Last week I had a patient sheepishly ask me if I could change any of her medications to generic. It seems she was paying a small fortune for her medications and wanted to use her precious social security dollars for something that better improves her quality of life, like, say, food. It was heartbreaking for me to see the way she approached asking me—seemed sort of like Oliver Twist asking for more gruel—and I tried to reassure her that she shouldn’t be embarrassed about asking to explore a less expensive treatment option.
Her case brings up a subject I’d like to discuss. We are very fortunate in the cardiology world today to have numerous effective and inexpensive generic options to treat our most common problems.
Let’s take an example. Our first patient—we’ll call him Warren B.—is a self-made man, a generous philanthropist who has enjoyed success in the business world and therefore can afford insurance that offers him access to premium medications. For those drugs not well covered by his plan Warren can afford to pay the steep out-of-pocket costs. He has coronary disease, mild heart failure, and high blood pressure. Here’s his current list of drugs:
Aspirin, Cozaar, Coreg CR, Crestor, Plavix
Patient number 2 is an elderly lady of modest means—we’ll name her M. Theresa—who has devoted her life to administering to poor residents of third-world countries. She has the same medical problems as Mr. B, but has only bare-bones medical coverage and no meaningful income. Here’s her list:
Aspirin, Lisinopril, Carvedilol, Simvastatin, Plavix
If each patient were to purchase a month’s worth of medication out of pocket here’s what the price tag would be:
Warren B.: $479.58
M. Theresa: $162.81
Quite a difference. The interesting thing about these patients is that they are both receiving the same basic therapy for the same problems, but at vastly different costs. Let’s look at the breakdown. Aspirin and Plavix are the same for both, with the former (aspirin) being available over the counter for a nominal fee and the latter (Plavix, $150.35) being an expensive trade drug for which no generic is available. Both medications are prescribed to block platelet-based clots from forming in the arteries of the heart and brain.
Cozaar ($92.62) is a member of the vast ARB (angiotensin receptor blockade) class that includes numerous other medications but for which there is yet no generic. This blood pressure medication is often used in the treatment of congestive heart failure. Fortunately, a similar class of drugs—the ACE-inhibitors, in this case lisinopril ($3.33)—is widely available in generic, is similar to the ARBs in effectiveness, and has been extensively studied with great success in patients with heart failure. In general, the generic ACE-inhibitors are a good substitute for the more expensive ARBs.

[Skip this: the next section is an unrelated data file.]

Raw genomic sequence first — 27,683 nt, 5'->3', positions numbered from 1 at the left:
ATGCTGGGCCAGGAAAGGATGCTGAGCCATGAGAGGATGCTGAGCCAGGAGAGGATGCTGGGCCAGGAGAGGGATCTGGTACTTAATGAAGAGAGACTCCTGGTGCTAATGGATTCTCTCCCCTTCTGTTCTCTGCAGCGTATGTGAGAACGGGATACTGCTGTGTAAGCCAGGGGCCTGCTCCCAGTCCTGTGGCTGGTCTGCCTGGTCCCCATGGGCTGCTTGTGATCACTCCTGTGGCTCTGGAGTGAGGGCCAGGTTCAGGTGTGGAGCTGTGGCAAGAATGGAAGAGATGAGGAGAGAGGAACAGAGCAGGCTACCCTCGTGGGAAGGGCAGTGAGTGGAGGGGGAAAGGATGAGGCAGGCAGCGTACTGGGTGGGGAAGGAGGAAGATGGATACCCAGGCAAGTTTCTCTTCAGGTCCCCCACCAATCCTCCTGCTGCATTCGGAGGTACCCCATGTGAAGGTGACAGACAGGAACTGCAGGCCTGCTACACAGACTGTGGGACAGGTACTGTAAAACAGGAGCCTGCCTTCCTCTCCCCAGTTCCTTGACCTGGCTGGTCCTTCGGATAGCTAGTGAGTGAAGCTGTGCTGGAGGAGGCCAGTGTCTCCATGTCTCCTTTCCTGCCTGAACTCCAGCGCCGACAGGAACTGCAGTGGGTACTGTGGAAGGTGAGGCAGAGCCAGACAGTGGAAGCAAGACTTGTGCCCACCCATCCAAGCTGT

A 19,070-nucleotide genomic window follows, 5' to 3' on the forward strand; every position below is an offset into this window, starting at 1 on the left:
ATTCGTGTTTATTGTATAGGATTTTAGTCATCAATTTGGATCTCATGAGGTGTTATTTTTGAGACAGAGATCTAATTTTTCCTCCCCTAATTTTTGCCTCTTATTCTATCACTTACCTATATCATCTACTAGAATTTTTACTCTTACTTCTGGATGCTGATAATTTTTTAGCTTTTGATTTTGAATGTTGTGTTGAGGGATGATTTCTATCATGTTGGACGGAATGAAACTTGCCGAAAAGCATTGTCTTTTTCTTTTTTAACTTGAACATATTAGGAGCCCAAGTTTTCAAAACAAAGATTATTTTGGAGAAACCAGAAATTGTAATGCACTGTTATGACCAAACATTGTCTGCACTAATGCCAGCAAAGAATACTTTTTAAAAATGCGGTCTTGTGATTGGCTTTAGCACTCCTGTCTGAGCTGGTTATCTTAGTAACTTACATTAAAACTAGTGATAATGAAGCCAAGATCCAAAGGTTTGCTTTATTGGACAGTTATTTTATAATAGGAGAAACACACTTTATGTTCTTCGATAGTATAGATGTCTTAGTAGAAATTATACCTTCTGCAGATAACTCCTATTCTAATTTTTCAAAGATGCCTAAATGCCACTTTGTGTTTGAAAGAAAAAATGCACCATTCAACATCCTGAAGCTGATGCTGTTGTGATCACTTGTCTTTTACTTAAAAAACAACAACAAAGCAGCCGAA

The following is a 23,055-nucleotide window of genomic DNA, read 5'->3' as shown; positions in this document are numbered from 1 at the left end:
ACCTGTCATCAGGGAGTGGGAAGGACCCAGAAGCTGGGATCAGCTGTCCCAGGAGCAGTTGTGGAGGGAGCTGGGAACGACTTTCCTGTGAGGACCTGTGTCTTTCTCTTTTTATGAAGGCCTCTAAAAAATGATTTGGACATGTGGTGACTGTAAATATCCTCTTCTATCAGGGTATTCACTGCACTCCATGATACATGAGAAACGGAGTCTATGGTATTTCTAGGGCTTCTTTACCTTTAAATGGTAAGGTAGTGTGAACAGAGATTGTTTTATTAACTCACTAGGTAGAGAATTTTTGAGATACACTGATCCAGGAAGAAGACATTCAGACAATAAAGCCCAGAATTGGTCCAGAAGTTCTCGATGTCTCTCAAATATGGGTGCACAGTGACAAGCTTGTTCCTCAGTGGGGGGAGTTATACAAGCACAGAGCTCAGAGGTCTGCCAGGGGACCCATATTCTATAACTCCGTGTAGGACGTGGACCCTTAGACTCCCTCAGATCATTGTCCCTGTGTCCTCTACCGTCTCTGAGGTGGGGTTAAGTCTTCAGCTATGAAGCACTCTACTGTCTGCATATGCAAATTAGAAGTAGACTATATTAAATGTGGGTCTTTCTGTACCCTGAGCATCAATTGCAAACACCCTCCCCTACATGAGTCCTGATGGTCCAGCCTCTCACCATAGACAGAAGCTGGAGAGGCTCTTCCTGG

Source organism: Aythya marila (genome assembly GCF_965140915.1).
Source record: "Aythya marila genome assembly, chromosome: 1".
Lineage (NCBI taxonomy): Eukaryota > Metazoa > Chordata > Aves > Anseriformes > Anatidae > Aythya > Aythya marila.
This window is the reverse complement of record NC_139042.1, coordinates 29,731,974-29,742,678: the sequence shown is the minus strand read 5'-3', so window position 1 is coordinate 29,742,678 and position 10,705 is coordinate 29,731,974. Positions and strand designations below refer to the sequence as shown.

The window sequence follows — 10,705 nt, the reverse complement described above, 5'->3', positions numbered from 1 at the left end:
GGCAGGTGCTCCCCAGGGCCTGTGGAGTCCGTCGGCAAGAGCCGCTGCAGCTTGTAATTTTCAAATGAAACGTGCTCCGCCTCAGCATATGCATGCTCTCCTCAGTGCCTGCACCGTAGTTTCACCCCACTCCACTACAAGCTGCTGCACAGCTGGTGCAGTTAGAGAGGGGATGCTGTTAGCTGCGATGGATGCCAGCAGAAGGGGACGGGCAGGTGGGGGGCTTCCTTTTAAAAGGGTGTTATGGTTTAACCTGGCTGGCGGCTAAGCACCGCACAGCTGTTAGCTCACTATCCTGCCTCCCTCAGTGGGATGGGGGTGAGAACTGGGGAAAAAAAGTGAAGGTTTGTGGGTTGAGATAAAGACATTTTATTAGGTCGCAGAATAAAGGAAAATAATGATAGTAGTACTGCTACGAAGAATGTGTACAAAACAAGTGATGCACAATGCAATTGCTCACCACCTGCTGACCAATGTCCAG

Coreg CR ($121.10) is the extended-release formulation of carvedilol ($3.33) and is reported to have fewer side effects than the generic but is considerably more expensive.
Simvastatin ($5.90) is a relatively inexpensive generic “statin” cholesterol-lowering medication that has been thoroughly tested through the years and has been found to significantly cut the risk of heart attack and stroke. Crestor ($115.51) is more potent at lowering cholesterol levels but has not been the subject of as many research trials. For moderate levels of cholesterol elevation either drug would be adequate.
In the end, I would maintain that inexpensive generics are adequate for the uncomplicated patient with typical heart problems of high blood pressure, high cholesterol, coronary disease, and congestive heart failure. In this case, Warren B. is getting no benefit beyond what M. Theresa gets despite the extra outlay in cash.
To be fair (before some of you heat up your keyboards with critical comments) there are many situations where the brand-named drug will provide some benefit that the generic is lacking. The medical complexities of individual patients are often far more nuanced than my simplified example would suggest. Nevertheless, with few exceptions, we in the cardiology corner of the medical world can handle the majority of our business with tier 1 medications.
So don’t be afraid to ask your doctor to take a second look at your list to see if any of your trade drugs can be switched to generics. He or she won’t mind and will give you an honest answer if switching to generic is not a good idea. It will also give you another opportunity to discuss your drug list and why you are on each medication.